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True Colors: Nikko Toshogu Shrine

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True Colors: Nikko Toshogu Shrine

Nikko Toshogu in Tochigi Prefecture is one of Japan’s most popular sightseeing spots. A UNESCO World Heritage Site, the shrine is presently undergoing restoration work that will last some 22 years and which employs materials and techniques true to the time of its construction almost 400 years ago.

Ieyasu Tokugawa ended the Warring States Period and ushered in the Edo Period (1603-1868), a time of peace lasting more than 260 years when a wide range of cultural traditions were established.

Ieyasu died in 1616 at the age of 75, leaving a will in which he asked to be buried in Kunozan (present-day Shizuoka Prefecture) and, a year later, entombed in a “small shrine” in the Nikko mountains. In accordance with his father’s wishes, the second shogun, Hidetada Tokugawa, built a shrine in what is now Tochigi Prefecture in 1617. This was the original Nikko Toshogu Shrine. In 1636, the third shogun, Iemitsu Tokugawa, ordered the shrine to be rebuilt and, under the master carpenter Munehiro Kora, the present-day complex was duly completed. Of the 40 buildings in the shrine complex, eight have been designated as National Treasures and the other 32 are Important Cultural Properties.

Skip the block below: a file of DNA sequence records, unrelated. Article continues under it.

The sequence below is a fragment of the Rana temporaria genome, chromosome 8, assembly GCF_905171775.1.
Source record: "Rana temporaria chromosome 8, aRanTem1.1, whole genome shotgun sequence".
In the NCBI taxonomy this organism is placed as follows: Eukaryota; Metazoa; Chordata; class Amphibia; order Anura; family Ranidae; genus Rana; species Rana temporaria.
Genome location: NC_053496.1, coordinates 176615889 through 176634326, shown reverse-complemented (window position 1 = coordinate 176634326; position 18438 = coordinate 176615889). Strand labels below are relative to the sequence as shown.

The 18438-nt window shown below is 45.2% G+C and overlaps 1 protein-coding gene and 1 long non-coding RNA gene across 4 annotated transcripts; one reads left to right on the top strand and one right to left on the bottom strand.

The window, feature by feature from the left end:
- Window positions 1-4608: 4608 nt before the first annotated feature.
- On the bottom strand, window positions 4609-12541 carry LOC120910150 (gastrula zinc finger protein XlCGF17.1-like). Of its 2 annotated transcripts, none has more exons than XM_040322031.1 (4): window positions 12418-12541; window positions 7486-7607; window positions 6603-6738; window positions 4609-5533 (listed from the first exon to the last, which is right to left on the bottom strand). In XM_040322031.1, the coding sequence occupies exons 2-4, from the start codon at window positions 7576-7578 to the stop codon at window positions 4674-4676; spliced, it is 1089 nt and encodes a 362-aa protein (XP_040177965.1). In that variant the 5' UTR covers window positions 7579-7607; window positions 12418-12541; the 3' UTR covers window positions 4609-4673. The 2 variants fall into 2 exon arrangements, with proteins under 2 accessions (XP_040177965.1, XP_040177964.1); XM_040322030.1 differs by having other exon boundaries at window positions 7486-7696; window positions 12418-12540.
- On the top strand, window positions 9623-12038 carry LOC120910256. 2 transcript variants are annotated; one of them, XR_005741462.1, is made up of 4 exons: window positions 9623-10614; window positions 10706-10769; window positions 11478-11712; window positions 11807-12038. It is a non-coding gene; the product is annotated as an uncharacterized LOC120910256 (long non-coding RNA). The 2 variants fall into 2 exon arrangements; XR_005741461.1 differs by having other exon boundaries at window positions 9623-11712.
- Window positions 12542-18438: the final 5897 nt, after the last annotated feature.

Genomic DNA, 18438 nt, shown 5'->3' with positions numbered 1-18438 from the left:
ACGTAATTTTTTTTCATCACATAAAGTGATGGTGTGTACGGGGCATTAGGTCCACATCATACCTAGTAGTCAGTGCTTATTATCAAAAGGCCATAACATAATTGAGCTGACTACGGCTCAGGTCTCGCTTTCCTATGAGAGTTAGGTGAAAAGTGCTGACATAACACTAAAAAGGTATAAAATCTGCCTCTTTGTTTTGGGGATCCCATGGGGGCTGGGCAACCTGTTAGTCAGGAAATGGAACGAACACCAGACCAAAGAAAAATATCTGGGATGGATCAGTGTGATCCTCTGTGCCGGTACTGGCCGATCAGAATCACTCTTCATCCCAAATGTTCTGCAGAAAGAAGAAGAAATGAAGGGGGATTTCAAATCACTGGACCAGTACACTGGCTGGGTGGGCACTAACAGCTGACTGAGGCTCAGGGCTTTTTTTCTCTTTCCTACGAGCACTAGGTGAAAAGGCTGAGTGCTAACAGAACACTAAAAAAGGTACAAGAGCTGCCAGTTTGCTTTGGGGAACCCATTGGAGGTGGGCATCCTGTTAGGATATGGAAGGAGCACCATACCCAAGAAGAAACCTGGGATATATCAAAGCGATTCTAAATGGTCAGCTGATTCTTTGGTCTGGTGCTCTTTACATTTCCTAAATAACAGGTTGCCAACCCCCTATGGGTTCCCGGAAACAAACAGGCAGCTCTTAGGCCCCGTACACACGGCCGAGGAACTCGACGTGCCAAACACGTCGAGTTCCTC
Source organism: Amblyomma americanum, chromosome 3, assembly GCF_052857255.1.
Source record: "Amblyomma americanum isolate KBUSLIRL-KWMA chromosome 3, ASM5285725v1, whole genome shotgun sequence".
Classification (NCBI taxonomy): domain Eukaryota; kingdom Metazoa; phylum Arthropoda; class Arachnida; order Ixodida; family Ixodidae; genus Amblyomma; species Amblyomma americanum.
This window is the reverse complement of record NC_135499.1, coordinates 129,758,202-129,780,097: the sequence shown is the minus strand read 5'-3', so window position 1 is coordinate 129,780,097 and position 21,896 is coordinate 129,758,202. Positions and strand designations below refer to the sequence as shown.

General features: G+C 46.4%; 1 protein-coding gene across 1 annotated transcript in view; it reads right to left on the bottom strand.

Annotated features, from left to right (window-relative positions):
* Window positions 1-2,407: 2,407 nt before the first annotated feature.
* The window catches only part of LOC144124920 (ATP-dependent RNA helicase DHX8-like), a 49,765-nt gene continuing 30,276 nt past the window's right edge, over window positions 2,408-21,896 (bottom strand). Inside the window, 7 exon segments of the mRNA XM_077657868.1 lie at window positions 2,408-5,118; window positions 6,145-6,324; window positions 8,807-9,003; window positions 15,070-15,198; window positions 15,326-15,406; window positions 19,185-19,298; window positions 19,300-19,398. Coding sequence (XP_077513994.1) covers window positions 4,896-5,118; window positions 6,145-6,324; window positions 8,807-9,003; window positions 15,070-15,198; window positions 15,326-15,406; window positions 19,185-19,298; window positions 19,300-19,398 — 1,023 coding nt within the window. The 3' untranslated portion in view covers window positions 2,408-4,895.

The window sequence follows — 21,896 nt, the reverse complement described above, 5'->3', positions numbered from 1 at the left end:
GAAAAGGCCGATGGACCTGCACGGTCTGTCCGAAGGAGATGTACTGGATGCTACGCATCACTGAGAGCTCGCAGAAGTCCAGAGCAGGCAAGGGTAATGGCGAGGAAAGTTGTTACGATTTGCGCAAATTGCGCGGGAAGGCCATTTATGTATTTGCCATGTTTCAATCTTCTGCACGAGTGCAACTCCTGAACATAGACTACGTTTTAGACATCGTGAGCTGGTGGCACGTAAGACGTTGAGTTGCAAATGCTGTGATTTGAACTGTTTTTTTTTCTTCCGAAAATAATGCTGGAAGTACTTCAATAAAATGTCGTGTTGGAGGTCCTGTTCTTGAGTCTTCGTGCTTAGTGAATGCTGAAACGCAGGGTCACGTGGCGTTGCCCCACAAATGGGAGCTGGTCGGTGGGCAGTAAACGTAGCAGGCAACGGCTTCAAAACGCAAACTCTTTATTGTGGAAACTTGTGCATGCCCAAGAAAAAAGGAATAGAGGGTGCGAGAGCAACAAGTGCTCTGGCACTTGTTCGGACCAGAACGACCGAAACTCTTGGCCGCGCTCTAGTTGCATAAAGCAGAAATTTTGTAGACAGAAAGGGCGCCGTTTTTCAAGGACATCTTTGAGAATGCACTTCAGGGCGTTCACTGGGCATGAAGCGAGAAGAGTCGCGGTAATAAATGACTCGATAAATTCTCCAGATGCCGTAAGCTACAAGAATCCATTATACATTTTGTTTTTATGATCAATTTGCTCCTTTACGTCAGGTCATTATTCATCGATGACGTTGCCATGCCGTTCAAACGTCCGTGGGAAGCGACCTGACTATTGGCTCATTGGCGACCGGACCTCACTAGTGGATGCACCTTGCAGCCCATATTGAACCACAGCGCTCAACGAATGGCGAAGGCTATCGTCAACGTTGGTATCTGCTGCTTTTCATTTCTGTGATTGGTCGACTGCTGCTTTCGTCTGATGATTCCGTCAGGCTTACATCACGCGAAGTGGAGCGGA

During the Edo Period, Nikko Toshogu was an important center for the syncretization of Shinto with Buddhism. However, as a result of the Ordinance Distinguishing Shinto and Buddhism in the Meiji Period (1868–1912), the complex was separated into the Toshogu Shrine, Rinnoji Temple and Futarasan Shrine.

In 1999, the precincts of the two shrines and temple were registered as World Heritage Sites. Attracting almost 2 million visitors from home and abroad every year, Nikko Toshogu has become one of the most popular tourist destinations in Japan.

More than 21 small and large restorations of Nikko Toshogu have been carried out over the years to preserve its original features. The Heisei Renovations, a major project that will last for 22 years from 2003 to 2024, are presently underway.

There are as many as 5,000 reliefs carved into the buildings and gates of the shrine complex. Among the symbolic carvings are the 714 depictions of animals and imaginary beasts including monkeys, giraffes, dragons and the elephant-like baku, a supernatural creature said to eat nightmares.

Restoration of the richly decorated Yomeimon Gate, entailing specialized lacquering, painting and gilding work, is now almost complete, and the structure will be returned to its original glory by March 2017.

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